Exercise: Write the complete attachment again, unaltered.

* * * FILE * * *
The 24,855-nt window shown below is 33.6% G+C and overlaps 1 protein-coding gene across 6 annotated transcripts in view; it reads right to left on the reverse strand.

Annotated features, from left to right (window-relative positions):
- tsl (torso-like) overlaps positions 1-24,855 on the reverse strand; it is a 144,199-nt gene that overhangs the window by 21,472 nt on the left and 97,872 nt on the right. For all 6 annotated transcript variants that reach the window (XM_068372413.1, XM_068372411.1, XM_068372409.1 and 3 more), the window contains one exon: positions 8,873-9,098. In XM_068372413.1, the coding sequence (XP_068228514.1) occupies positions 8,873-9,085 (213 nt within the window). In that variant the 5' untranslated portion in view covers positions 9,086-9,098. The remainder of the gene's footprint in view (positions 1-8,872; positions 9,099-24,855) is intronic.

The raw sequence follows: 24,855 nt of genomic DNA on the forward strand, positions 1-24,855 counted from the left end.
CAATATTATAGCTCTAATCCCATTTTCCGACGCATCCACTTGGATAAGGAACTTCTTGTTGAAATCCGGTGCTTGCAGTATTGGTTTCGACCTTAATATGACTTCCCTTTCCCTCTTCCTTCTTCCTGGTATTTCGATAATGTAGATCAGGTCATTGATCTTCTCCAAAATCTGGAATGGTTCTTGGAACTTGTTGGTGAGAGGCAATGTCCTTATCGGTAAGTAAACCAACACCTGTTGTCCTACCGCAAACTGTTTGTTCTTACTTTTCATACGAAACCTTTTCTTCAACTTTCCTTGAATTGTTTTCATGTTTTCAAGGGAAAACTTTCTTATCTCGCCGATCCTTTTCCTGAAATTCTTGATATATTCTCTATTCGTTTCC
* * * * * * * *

The 24,855-nt window shown below is 33.6% G+C and overlaps 1 protein-coding gene across 6 annotated transcripts in view; it reads right to left on the reverse strand.

Annotated features, from left to right (window-relative positions):
- tsl (torso-like) overlaps positions 1-24,855 on the reverse strand; it is a 144,199-nt gene that overhangs the window by 21,472 nt on the left and 97,872 nt on the right. For all 6 annotated transcript variants that reach the window (XM_068372413.1, XM_068372411.1, XM_068372409.1 and 3 more), the window contains one exon: positions 8,873-9,098. In XM_068372413.1, the coding sequence (XP_068228514.1) occupies positions 8,873-9,085 (213 nt within the window). In that variant the 5' untranslated portion in view covers positions 9,086-9,098. The remainder of the gene's footprint in view (positions 1-8,872; positions 9,099-24,855) is intronic.

The raw sequence follows: 24,855 nt of genomic DNA on the forward strand, positions 1-24,855 counted from the left end.
CAATATTATAGCTCTAATCCCATTTTCCGACGCATCCACTTGGATAAGGAACTTCTTGTTGAAATCCGGTGCTTGCAGTATTGGTTTCGACCTTAATATGACTTCCCTTTCCCTCTTCCTTCTTCCTGGTATTTCGATAATGTAGATCAGGTCATTGATCTTCTCCAAAATCTGGAATGGTTCTTGGAACTTGTTGGTGAGAGGCAATGTCCTTATCGGTAAGTAAACCAACACCTGTTGTCCTACCGCAAACTGTTTGTTCTTACTTTTCATACGAAACCTTTTCTTCAACTTTCCTTGAATTGTTTTCATGTTTTCAAGGGAAAACTTTCTTATCTCGCCGATCCTTTTCCTGAAATTCTTGATATATTCTCTATTCGTTTCC